LC: Outside of photography, who or what are some of your strongest influences? Music or visual art or cinema or writers or travels or…? How do they play a role in shaping this work?
JB: My first important influence, undoubtedly, was growing up in a predominantly black neighborhood in the suburbs of Washington, DC. I lived there after my family moved to the U.S. in the late ’70s and it was at this age that I began absorbing black culture through music.
Looking at these pictures from my early days in New York, it was a bit like traveling back in time and meeting my younger self.
It was a rough, often violent environment, but the black music that seeped out of my neighbors’ walls and into my ears did so much to help this emotionally paralyzed Korean kid find release. Sometimes I would peer into the window of my next-door neighbor and see people dancing while they watched Soul Train on TV. It was an antidote to the rigid, Confucianist, Korean family I grew up in.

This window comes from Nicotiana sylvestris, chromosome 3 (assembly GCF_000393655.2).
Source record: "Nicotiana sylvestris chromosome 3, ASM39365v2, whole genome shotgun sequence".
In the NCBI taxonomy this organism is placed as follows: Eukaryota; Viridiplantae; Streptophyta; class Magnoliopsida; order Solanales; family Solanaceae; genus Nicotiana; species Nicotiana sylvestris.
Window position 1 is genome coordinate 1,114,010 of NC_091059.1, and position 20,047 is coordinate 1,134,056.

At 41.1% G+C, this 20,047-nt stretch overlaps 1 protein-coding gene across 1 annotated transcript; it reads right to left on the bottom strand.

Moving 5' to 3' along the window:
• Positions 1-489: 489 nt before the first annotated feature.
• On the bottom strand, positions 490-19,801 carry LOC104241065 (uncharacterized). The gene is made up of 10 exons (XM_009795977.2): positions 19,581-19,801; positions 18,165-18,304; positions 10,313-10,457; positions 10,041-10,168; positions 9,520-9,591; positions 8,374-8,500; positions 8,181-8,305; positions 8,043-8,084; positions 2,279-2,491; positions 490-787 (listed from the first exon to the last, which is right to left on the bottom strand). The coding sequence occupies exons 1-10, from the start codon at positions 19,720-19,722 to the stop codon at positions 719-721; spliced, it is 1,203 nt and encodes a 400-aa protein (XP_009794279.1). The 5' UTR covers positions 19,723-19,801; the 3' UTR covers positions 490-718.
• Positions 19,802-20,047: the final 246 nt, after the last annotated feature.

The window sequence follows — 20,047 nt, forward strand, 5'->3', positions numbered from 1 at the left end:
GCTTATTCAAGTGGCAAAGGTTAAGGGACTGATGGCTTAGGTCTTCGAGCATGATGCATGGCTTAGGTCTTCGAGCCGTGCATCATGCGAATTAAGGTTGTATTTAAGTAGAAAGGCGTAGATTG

I also read a lot as a kid, whatever book I could get my hands on. Tennessee Williams was my favorite. He portrayed such heartbreaking human frailty, told with great tenderness.
LC: Travel has been very important to your photography—in cities and foreign lands all over the world. Fading Fury is not obviously a travel book because it documents your life in your then-home, New York. But I can imagine that for you, putting together the book some decades later required the mindset of a traveler in some different, less obvious ways?
JB: There is a movie I saw once…I can’t remember the name of it now…where one of the characters talks about how he wishes he could go back in time to talk to his younger self, to give him some advice about the stupid mistakes to avoid and how he could live a better.
Looking at these pictures from my early days in New York, it was a bit like traveling back in time and meeting my younger self. Through these frames, I was getting to know better who I was back then, which in turn has helped me to better understand where I am now.
Just as importantly, working on this book helped me to come to terms with my father. The collages I made, using pictures of him as a young man, came from a family album. The later pictures of him (only the second time that I had ever photographed him) were taken in 2013 when my father came up to New York to spend a weekend with me. By juxtaposing the two, I feel that I have come closer to this man and been able to acknowledge and accept who he is.